The latest updates about Oxford University Press around the world
In this regular series, colleagues from across OUP worldwide share their views and insights into how their markets are navigating the changes facing our industry, and what the future has in store.
When Turkey confirmed its first coronavirus case on 11 March 2020, we experienced many changes. As a developing country, the Turkish economy was severely affected. Together with the fast depreciation of the Turkish Lira, a decline in supply and demand increased the cost of borrowing. Since 20% of K-12 schools and 36% of the universities are private, the impact on the education system was perhaps more severe than in other countries.
Covid-19 has disrupted the educational life of all students, teachers, and parents. Education activities were suspended as part of coronavirus measures, with over 18 million K-12 students moving to distance learning. Furthermore, the Turkish Higher Education Council asked all 202 universities to switch to remote teaching, meaning that around 26 million learners in total did not attend schools in person in the 2019-2020 academic year.
All private schools did whatever they needed to do to ensure distance learning was delivered efficiently. The Turkish Ministry of National Education’s ‘Educational Information Network’ (EBA) provided 10,845 hours of broadcasting for a total of 7,695 courses and 936 extracurricular activities. The EBA website became one of the most visited sites in Turkey whilst the EBA mobile application reached over 30 million downloads. To address educational inequalities, the Turkish government distributed around 800,000 tablets through contributions of private sector organizations and civil initiatives.
However, we also saw a decline in the enrolments at private schools as students moved to state schools and, due to decreased purchasing power, schools were less able to implement new learning materials. With the promotional season for 2021-22 academic year underway, the economic challenges continue, with 936 private schools, of which many are Pre-Primary and Kindergartens, reportedly set to close.
A recent report published by OUP, ‘Education: The journey towards a digital revolution’, identified the main challenge in Turkey as unequal access to technological devices and a lack of familiarity with them. Low learner motivation was also seen as a barrier to effective digital learning. However, the overall transition to digital during the coronavirus pandemic was rated very highly by the respondents of the survey behind the report, scoring it 4 out of 5. Respondents in the region believe there will be a shift towards hybrid learning in the future as digital can never completely replace in-person teaching. However, there is a need for the government to work closely with educators to shape policy in the future and provide extra funding for schools and institutions, as well as for new technologies. It was also observed that “students’ levels of socializing, interacting with their peers and teachers, and doing exercises were missing”, highlighting the importance of promoting wellbeing in the learner community.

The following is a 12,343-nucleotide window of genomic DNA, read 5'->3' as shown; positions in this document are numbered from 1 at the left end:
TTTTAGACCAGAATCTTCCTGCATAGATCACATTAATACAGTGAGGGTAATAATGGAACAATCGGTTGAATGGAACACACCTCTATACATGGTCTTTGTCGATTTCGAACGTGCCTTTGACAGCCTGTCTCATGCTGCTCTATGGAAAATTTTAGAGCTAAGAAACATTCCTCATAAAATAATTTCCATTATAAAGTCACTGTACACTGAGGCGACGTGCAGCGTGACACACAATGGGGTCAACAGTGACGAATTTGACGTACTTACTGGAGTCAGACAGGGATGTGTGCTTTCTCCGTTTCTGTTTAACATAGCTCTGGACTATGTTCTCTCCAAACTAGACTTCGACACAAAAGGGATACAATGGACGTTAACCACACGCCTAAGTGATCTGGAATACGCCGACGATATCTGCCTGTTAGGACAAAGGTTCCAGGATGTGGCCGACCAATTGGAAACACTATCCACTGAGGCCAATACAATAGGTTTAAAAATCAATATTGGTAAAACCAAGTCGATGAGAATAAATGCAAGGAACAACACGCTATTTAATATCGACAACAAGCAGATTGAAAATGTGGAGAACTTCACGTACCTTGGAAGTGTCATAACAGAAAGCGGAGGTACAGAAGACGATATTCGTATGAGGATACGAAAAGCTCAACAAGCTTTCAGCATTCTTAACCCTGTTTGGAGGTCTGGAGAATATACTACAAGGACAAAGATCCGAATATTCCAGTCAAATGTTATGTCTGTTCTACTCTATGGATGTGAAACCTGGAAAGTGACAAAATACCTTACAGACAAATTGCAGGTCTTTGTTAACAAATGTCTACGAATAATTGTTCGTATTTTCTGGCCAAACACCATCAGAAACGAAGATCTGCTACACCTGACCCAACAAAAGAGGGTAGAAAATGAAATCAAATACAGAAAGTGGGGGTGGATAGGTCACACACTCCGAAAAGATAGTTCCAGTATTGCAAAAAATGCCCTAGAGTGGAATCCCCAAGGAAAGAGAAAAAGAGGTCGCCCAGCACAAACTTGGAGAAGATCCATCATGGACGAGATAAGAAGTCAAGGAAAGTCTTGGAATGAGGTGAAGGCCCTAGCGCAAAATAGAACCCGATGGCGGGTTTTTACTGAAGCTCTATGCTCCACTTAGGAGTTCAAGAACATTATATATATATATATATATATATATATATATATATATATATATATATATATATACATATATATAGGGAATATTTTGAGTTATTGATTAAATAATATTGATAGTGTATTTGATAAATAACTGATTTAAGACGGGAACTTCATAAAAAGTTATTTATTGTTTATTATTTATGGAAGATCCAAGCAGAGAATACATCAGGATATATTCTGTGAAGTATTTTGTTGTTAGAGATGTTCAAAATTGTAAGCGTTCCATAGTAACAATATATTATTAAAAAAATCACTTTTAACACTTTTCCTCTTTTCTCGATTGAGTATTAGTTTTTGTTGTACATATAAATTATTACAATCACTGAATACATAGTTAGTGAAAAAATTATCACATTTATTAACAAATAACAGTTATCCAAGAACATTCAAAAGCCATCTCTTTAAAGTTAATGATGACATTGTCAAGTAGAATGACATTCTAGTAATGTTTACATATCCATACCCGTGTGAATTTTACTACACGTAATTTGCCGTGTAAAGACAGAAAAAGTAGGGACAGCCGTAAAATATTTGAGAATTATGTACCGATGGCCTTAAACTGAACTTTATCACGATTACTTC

Oxford University Press Turkey managed to rapidly adapt to these challenging times. In the fourteenth month of the pandemic, we are prepared for another challenging year where remote teaching will continue to be our reality. We must continue to analyze how teachers, students, and parents are shifting to new ways of delivering education and respond accordingly with cutting-edge solutions. Deploying alternative means of customer engagement is essential and our promotion, marketing and professional development teams are creating new ways to support each and every customer switching from face-to-face to remote interactions, while still offering a high-quality experience.
The future will require more changes and innovations, bringing about new opportunities. We predict that flexible solutions for all types of education and a continued move towards blended and hybrid learning will be necessary across Turkey. While placing wellbeing at the heart of the way we work, we are confident that we will continue to provide quality content, high-caliber professional development services for teachers, and premium consultancy, together with our leading product range, to navigate the challenges ahead of us.
Erkan Akmeriç, Managing Director, OUP Turkey, Central Asia and North Africa